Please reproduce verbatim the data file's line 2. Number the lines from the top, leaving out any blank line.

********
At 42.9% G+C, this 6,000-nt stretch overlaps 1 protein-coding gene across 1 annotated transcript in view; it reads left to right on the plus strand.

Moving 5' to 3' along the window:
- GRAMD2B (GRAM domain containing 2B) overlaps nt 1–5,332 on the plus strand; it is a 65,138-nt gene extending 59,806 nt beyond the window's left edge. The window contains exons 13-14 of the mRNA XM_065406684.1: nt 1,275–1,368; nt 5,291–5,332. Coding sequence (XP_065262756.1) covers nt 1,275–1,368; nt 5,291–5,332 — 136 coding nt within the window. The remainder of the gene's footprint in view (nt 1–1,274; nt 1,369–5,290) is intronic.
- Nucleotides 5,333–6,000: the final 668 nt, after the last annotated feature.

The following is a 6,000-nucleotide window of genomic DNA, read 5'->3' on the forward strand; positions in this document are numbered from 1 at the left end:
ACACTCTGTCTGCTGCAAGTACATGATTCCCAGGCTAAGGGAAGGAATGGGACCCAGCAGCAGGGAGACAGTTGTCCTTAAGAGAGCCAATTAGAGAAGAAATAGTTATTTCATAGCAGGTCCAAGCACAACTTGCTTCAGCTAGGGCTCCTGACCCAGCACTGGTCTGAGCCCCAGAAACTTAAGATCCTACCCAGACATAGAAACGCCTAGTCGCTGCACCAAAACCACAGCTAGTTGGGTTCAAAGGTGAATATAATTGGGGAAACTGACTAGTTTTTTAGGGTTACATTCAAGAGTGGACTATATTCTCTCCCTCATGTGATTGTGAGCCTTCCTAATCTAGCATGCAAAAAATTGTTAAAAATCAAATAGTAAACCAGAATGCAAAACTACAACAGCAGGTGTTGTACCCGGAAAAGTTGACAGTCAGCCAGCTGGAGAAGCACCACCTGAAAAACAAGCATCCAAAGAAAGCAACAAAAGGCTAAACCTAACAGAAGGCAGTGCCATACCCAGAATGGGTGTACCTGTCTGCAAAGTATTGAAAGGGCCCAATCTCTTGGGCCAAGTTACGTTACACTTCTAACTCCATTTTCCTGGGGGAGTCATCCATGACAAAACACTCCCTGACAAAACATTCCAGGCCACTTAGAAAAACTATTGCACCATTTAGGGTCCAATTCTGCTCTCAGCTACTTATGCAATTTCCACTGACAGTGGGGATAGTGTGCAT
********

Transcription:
Moving 5' to 3' along the window: